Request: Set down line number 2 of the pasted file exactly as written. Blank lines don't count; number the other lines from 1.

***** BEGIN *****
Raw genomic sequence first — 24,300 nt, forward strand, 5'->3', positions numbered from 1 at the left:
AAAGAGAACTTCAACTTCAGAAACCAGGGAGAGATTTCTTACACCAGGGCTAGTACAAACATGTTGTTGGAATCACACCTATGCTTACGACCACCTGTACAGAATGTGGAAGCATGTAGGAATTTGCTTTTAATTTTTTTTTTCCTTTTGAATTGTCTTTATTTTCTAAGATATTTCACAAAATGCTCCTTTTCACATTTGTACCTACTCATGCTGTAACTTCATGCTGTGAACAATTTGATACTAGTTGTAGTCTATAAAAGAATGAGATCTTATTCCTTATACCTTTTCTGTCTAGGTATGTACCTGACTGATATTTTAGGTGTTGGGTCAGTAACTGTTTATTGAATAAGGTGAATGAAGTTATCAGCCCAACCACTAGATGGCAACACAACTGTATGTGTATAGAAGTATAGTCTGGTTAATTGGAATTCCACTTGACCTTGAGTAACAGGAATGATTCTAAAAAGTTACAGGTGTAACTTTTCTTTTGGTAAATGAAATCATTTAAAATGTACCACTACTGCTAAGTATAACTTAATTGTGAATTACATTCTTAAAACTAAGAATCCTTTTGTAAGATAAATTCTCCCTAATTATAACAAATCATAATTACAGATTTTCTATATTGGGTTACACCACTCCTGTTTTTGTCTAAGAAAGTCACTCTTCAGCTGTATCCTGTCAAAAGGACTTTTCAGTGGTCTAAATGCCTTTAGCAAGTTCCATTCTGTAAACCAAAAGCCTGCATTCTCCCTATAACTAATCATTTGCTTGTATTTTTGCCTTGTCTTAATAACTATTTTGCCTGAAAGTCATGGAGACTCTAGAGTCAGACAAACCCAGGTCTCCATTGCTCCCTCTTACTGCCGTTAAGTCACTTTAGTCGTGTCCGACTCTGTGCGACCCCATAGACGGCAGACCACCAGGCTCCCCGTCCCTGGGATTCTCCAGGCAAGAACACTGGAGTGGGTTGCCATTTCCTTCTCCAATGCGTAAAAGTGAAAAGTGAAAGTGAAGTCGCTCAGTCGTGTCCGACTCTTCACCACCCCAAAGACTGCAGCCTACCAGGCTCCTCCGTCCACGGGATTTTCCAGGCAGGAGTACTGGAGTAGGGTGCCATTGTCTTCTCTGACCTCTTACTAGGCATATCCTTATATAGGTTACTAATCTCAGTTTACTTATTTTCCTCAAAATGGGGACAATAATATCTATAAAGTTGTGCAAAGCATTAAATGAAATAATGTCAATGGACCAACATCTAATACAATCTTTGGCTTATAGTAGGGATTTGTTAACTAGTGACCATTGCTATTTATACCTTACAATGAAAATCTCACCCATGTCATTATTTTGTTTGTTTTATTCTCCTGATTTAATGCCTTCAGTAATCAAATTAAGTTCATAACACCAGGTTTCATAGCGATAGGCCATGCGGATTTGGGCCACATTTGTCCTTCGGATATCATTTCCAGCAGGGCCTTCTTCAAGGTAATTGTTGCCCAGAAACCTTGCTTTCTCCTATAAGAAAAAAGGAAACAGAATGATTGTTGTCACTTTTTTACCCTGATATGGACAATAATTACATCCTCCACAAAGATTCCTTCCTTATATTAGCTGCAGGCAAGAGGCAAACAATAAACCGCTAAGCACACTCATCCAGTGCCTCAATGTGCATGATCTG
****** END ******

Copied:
AAAGAGAACTTCAACTTCAGAAACCAGGGAGAGATTTCTTACACCAGGGCTAGTACAAACATGTTGTTGGAATCACACCTATGCTTACGACCACCTGTACAGAATGTGGAAGCATGTAGGAATTTGCTTTTAATTTTTTTTTTCCTTTTGAATTGTCTTTATTTTCTAAGATATTTCACAAAATGCTCCTTTTCACATTTGTACCTACTCATGCTGTAACTTCATGCTGTGAACAATTTGATACTAGTTGTAGTCTATAAAAGAATGAGATCTTATTCCTTATACCTTTTCTGTCTAGGTATGTACCTGACTGATATTTTAGGTGTTGGGTCAGTAACTGTTTATTGAATAAGGTGAATGAAGTTATCAGCCCAACCACTAGATGGCAACACAACTGTATGTGTATAGAAGTATAGTCTGGTTAATTGGAATTCCACTTGACCTTGAGTAACAGGAATGATTCTAAAAAGTTACAGGTGTAACTTTTCTTTTGGTAAATGAAATCATTTAAAATGTACCACTACTGCTAAGTATAACTTAATTGTGAATTACATTCTTAAAACTAAGAATCCTTTTGTAAGATAAATTCTCCCTAATTATAACAAATCATAATTACAGATTTTCTATATTGGGTTACACCACTCCTGTTTTTGTCTAAGAAAGTCACTCTTCAGCTGTATCCTGTCAAAAGGACTTTTCAGTGGTCTAAATGCCTTTAGCAAGTTCCATTCTGTAAACCAAAAGCCTGCATTCTCCCTATAACTAATCATTTGCTTGTATTTTTGCCTTGTCTTAATAACTATTTTGCCTGAAAGTCATGGAGACTCTAGAGTCAGACAAACCCAGGTCTCCATTGCTCCCTCTTACTGCCGTTAAGTCACTTTAGTCGTGTCCGACTCTGTGCGACCCCATAGACGGCAGACCACCAGGCTCCCCGTCCCTGGGATTCTCCAGGCAAGAACACTGGAGTGGGTTGCCATTTCCTTCTCCAATGCGTAAAAGTGAAAAGTGAAAGTGAAGTCGCTCAGTCGTGTCCGACTCTTCACCACCCCAAAGACTGCAGCCTACCAGGCTCCTCCGTCCACGGGATTTTCCAGGCAGGAGTACTGGAGTAGGGTGCCATTGTCTTCTCTGACCTCTTACTAGGCATATCCTTATATAGGTTACTAATCTCAGTTTACTTATTTTCCTCAAAATGGGGACAATAATATCTATAAAGTTGTGCAAAGCATTAAATGAAATAATGTCAATGGACCAACATCTAATACAATCTTTGGCTTATAGTAGGGATTTGTTAACTAGTGACCATTGCTATTTATACCTTACAATGAAAATCTCACCCATGTCATTATTTTGTTTGTTTTATTCTCCTGATTTAATGCCTTCAGTAATCAAATTAAGTTCATAACACCAGGTTTCATAGCGATAGGCCATGCGGATTTGGGCCACATTTGTCCTTCGGATATCATTTCCAGCAGGGCCTTCTTCAAGGTAATTGTTGCCCAGAAACCTTGCTTTCTCCTATAAGAAAAAAGGAAACAGAATGATTGTTGTCACTTTTTTACCCTGATATGGACAATAATTACATCCTCCACAAAGATTCCTTCCTTATATTAGCTGCAGGCAAGAGGCAAACAATAAACCGCTAAGCACACTCATCCAGTGCCTCAATGTGCATGATCTG